Review: Charkoal

Never trust people who insist on spelling their names wrongly. A few months ago, Umbro decided to misspell the word “cyclone” as “zyklon” as the name of their new trainer and had to apologise to the Jewish community for inadvertantly using the name of a poison gas used in the Holocaust. And although Charkoal’s blunder may be minimal by comparison, they still need to apologise: their songs really aren’t that good.

“Voyeurism” is a classic example how not that good their songs are. Fuelled by the sort of artificial anger that only Papa Roach would be proud of (at least Charkoal don’t blame their sorry state on the loss of their mother), they sing – as much as someone with a permanent throat infection can sing – of……..something. It’s a bit difficult to make out. Something about on the “first night” watching “you kiss” and on the “second night”, hearing “you speak”. We brace ourselves for an amazing account of what happened on the third, fourth and fifth nights, but we never find out. It might be that, along with their inability to spell, they just can’t count past two.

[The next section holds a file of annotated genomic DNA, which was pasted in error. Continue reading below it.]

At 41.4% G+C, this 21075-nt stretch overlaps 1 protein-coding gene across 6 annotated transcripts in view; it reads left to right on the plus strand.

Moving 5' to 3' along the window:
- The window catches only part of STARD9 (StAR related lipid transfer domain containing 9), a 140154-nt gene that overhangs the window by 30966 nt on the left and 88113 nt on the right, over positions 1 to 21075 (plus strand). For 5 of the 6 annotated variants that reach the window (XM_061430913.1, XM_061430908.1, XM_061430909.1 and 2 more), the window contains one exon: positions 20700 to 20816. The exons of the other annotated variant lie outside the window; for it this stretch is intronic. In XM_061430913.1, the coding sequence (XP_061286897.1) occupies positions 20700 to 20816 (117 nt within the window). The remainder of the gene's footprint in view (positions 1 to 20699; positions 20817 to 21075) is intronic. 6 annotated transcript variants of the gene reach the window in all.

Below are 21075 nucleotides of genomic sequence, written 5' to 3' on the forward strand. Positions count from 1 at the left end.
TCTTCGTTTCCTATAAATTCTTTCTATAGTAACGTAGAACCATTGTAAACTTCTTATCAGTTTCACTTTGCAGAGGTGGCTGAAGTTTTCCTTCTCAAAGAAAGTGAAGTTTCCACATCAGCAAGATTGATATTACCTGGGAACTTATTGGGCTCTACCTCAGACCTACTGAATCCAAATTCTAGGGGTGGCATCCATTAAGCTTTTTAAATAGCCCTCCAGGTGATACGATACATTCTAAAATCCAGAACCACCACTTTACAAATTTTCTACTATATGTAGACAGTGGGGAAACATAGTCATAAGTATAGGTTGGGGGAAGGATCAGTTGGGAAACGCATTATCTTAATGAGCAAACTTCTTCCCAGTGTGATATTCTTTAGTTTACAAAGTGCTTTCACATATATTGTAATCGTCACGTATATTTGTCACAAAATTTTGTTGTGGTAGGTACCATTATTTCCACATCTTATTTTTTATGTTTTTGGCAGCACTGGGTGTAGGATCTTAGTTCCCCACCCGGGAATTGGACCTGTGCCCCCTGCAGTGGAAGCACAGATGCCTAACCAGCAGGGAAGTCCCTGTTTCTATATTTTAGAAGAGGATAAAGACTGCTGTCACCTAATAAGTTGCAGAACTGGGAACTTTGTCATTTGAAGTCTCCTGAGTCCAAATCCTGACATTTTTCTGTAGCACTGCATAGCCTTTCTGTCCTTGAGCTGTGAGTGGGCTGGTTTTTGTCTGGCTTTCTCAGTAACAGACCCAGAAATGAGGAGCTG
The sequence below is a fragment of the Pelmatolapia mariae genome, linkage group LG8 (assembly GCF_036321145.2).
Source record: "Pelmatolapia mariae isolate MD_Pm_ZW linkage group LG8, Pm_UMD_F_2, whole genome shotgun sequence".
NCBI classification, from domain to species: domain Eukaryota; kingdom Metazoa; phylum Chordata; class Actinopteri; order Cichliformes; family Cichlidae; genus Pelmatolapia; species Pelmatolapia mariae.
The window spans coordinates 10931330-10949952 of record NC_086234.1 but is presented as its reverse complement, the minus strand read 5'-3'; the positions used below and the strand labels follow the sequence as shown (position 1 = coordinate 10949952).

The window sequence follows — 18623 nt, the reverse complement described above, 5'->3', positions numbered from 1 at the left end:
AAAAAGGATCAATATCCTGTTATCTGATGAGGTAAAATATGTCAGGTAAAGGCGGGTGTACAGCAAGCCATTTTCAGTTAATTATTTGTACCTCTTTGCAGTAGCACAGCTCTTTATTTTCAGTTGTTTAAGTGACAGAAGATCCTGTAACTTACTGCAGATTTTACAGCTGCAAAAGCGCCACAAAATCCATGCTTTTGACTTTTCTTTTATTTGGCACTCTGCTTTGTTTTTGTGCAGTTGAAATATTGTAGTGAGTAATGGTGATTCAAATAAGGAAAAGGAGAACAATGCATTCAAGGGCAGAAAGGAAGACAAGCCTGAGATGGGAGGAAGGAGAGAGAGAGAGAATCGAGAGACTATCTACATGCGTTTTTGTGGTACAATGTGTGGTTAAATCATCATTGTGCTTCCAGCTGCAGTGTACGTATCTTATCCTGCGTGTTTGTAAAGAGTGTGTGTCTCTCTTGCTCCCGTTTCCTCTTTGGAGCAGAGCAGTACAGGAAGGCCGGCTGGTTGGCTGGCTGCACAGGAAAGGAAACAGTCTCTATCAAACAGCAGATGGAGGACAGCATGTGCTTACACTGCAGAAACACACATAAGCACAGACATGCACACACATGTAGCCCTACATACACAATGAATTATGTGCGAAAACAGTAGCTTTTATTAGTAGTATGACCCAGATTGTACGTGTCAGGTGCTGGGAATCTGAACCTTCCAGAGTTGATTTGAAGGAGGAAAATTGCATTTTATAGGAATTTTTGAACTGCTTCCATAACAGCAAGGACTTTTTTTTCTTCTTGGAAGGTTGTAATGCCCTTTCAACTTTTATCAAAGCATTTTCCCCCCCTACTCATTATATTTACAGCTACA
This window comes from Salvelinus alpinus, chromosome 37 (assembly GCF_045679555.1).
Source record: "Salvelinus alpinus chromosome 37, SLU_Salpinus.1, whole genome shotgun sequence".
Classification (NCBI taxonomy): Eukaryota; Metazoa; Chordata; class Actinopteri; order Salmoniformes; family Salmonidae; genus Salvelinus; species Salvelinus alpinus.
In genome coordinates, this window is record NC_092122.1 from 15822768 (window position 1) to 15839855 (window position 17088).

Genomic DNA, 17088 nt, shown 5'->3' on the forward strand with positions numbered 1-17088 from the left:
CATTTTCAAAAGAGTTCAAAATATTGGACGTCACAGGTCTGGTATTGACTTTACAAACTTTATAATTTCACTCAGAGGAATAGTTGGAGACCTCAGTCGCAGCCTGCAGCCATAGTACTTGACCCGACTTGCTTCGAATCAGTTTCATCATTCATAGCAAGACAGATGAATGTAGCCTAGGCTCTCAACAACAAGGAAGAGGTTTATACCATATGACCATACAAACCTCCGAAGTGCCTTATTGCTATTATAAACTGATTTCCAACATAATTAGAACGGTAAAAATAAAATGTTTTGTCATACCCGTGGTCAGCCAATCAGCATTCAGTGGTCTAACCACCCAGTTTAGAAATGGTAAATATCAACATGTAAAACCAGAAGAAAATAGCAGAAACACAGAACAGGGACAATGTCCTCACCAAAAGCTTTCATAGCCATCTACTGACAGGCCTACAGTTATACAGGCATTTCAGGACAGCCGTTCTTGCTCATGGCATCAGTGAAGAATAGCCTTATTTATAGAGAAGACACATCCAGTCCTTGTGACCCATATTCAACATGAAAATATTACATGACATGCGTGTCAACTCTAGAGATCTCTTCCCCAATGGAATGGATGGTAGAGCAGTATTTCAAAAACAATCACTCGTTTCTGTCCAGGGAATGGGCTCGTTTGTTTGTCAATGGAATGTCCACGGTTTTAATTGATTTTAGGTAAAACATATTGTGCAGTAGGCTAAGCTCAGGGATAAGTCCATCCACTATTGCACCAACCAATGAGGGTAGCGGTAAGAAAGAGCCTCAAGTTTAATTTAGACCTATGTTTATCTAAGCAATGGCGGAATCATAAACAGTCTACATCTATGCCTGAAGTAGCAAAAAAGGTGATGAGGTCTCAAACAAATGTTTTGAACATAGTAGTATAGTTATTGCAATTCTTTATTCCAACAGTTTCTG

Perhaps I am paying too much attention to the lyrics. After all, it would be foolish to argue that Charkoal were guilty of such an indulgence – particularly when one considers the lines: “And when you come round/you make me feel proud”. Proud? Proud? What? They can’t even use the excuse that it rhymes!

But the problem is that there is very little else to pay attention to: just pointlessly noisy guitars and a drummer whose repertoire switches from beating a drum every beat to beating the same drum every other beat (even Oasis’ Tony McCarroll could do better than that). And to top it all, I think they’ve nicked a bass line from The Shadows.

5 November 2002

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